If you can spot the seven stars forming the Big Dipper, that’s a first step toward adding a twinkle to your stay-at-home routine in these pandemic times.
It’s an after-dark diversion that might turn into an enthusiasm, comfortably pursued from your porch, yard or field — alone or with family members. A human fascination since ancient times, it requires no special equipment, although a good guidebook and a pair of binoculars come in handy.
Arkansas, with its abundance of rural and small-town settings, makes the pastime easier to enjoy. Without the distracting bright lights of cities, the viewing is clearer and more detailed.
This adventure is astronomy, which may stir daunting images of scientific professionals probing the depths of our galaxy and the universe with radio telescopes and other elaborate tracking devices. But your own eyes — ideally aided by binoculars — can be instruments to focus on our moon and other relatively nearby celestial objects.
Backyard astronomy is the tag sometimes attached to the recreational searching of the night heavens. Arkansas’ several astronomical societies are home to sky-watching devotees, some of whom have advanced their interest beyond hobby status to solid expertise.
They are delighted to provide tutelage, sharing a passion for the panoramas of outer space. They take a reality-based view of the visible skies — less melodramatic than Star Trek, Star Wars or 2001: A Space Odyssey — but amazing enough for the science behind the countless pinpricks of light.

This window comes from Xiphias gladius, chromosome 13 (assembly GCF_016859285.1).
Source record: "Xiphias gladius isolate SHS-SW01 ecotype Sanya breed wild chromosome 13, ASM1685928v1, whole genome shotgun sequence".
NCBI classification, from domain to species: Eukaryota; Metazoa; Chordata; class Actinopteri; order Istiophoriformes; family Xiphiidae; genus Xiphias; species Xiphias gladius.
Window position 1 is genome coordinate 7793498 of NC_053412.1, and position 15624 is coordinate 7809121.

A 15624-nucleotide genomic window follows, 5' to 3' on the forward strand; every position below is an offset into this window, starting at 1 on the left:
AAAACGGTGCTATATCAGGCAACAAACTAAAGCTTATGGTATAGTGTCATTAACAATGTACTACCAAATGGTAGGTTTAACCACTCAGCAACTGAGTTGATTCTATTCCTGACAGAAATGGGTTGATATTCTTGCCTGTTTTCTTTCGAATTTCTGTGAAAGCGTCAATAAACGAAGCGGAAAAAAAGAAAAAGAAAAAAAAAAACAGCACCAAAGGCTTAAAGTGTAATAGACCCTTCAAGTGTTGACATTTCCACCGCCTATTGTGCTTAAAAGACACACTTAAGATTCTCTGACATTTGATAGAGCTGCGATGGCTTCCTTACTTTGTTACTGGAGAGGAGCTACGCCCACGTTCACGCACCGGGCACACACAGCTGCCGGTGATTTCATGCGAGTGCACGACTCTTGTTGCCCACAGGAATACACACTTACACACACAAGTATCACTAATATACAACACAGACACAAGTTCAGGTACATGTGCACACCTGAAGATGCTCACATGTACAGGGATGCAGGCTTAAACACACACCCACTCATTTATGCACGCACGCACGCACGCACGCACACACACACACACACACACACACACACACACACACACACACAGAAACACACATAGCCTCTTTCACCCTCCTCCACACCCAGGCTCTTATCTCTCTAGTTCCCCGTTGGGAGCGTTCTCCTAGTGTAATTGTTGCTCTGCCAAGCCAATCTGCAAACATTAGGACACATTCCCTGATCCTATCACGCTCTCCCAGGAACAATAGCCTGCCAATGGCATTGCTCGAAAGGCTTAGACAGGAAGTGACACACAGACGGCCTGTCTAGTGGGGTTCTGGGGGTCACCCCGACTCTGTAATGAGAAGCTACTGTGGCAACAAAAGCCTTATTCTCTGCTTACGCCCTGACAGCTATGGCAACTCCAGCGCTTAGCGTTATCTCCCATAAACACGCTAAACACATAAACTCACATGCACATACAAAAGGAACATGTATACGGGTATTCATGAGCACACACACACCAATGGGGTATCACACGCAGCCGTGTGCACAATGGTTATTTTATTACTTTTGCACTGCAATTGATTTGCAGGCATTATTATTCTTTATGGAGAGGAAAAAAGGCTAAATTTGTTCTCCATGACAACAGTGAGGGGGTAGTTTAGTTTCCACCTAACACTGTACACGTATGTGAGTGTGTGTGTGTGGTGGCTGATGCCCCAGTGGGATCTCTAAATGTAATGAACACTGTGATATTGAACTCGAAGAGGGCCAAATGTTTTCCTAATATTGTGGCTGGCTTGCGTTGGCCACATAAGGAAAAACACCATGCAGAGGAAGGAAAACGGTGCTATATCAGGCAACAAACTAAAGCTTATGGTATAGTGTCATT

“To get started, just go outside and look up,” says Edward Swaim, president of the Central Arkansas Astronomy Society. “It seems obvious, but we’ve become so disconnected from the natural world that people forget.”
Swaim suggests that “you print a free star chart at starmaps.com, find when the International Space Station will pass over your house on spotthestation.nasa.gov, or download a free planetarium application for your phone.”
No equipment is vital to getting started, he says, “although a reclining lawn chair would be great. Binoculars, any pair you already have, will show amazing detail on the moon and will let you see many, many more stars than the naked eye. It’s best to prop the binoculars on something steady.”
All that’s needed “to dip your toes in astronomy,” agrees Katherine Auld, a member and former officer of Sugar Creek Astronomical Society, “is a good pair of binoculars and either a constellation guidebook or an app on your phone.”
One of Auld’s favorite apps is the free SkyView Lite: “It has excellent features. You can set the view to red light, which is most useful for maintaining your dark-adjusted eyes outside at night. A fun search feature lets you pick an object from a long list and be directed by a small arrow how to move the phone to find that feature.”
James Bruce McMath, a former Central Arkansas Astronomy Society president, suggests to “first get a good beginner’s guidebook. Which one depends on the person, age and nature of interest. A good choice for most people is NightWatch: A Practical Guide to Viewing the Universe, by Terence Dickinson.”